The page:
Peppermint: Often used for energy
Lavender: Often used for calm
Lemon Balm: Often used for focus
Essential oils, or the, "highly concentrated, aromatic essences of trees, shrubs, hers, grasses, resins or flowers," (according to The Crunchy Moose) are often used by patting a dab behind the ears or on the neck, added to teas or food or diffused through the air. While the benefits of these liquids seem to be endless, it takes a lot of plant to make a scant (amount of oil). However, once the essential oil is distilled and bottled it will not expire (though it may evaporate). Therefore, buying a mint plant allows for great, natural teas but will also grow wildly in your yard, perhaps allowing for enough leaves to create an individual sized essential oil. If you are interested in making your own essential oil, you can click here to learn more about the process.
(Note: The process of creating essential oils is rather involved, so if you wish simply to add mint to your tea and purchase essential oils from your health food store, you will still reap all the benefits of this antioxidant rich, digestive aiding, breath freshening herb.)
Lavender: Lavender oil comes next on my "bucket list" of essential oils and, likewise on my list of herbs to cultivate this summer. Lavender is often grown in the south of France but can easily be grown stateside in Hardiness Zones, 3, 4, 5, 6, 7 and 8. While mint is said to energize (at least in essential oil form) lavender is said to calm. I remember learning about the color wheel in high-school art class and seeing how the "cool colors" were claimed to impart calm on the viewer. But beyond looking at lavender, consuming it can aid in reducing nausea and/or a loss of appetite, help with insomnia, nerve pain or even hair loss (according to WedMD). While the smell of lavender can relax you (I plan on growing, cutting and keeping a lot in the house) it also lends itself well to teas. You can either make lavender tea by placing a few of its flowers in a tea infuser or you can simply buy it pre-made (just try to get pre-made lavender tea in unbleached tea bags).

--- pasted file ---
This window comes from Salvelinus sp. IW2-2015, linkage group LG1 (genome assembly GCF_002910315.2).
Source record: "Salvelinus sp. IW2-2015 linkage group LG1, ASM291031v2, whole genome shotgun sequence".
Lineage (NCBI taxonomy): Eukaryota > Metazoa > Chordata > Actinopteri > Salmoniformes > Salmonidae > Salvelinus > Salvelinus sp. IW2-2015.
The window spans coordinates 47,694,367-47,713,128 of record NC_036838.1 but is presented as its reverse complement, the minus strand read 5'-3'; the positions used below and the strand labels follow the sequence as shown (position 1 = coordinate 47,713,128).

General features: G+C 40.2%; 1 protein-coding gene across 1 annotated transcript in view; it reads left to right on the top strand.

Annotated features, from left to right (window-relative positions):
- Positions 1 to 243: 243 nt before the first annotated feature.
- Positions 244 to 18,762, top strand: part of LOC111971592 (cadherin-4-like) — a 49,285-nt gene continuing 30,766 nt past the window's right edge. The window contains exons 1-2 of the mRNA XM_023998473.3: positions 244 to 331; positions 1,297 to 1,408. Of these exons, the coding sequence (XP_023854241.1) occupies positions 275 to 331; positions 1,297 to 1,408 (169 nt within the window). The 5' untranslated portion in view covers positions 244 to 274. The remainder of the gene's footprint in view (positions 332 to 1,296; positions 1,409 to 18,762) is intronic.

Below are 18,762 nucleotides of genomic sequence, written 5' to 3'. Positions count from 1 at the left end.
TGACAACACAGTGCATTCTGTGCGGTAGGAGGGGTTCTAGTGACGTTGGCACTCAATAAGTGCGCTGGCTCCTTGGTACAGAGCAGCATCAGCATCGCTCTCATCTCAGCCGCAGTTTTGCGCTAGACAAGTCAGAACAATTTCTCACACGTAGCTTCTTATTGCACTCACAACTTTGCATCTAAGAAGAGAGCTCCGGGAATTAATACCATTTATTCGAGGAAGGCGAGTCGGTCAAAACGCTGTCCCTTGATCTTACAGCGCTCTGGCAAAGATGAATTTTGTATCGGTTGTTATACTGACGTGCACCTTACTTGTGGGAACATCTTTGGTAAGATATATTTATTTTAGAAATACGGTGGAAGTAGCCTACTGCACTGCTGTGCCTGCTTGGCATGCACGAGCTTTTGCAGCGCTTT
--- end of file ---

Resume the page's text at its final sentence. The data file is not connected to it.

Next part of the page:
(Note: If you are taking certain medications, tread lightly in using natural, lavender tea. You can read more about this issue here.)
According to Whole Foods, essential oils can be added to bath water, moisturizers or even our pillowcases to impart the specific effects of the herbs they use. As opposed to mint, lavender seems to lend itself well to a beauty routine with its pleasant scent that's a little less obvious than peppermint. In order to receive lavender's calming benefit on the daily, I plan on adding a few drops of its essential oil to my shampoo and perhaps to my pillow before I fall asleep. While I had grand plans of keeping an apiary this summer (however, honey extractors are insanely expensive) I had thought of planting lavender as a source of pollination for my bees. Had I done this, I would have considered making my own lavender essential oil but, as I'm finding, Whole Foods has a great beauty department replete with a myriad of oils to choose from. I think I'll just go there.
So, there you have it, an "essential" yin and yang of my herb use with mint used for energy and lavender for relaxation. Both herbs, however, can aid in digestion and both have deeper benefits for the body and mind than simply affecting our energy levels (read: mint and lavender have been shown to reduce the risk of some cancers). While I had thought of including lemon here, it is not an herb even though I place it in water like a tea and use its essential oil. We'll save lemon for another post. Enjoy!
I didn't include lemon in this post but I figured a picture would suffice. You can't see it but there's mint and honey too!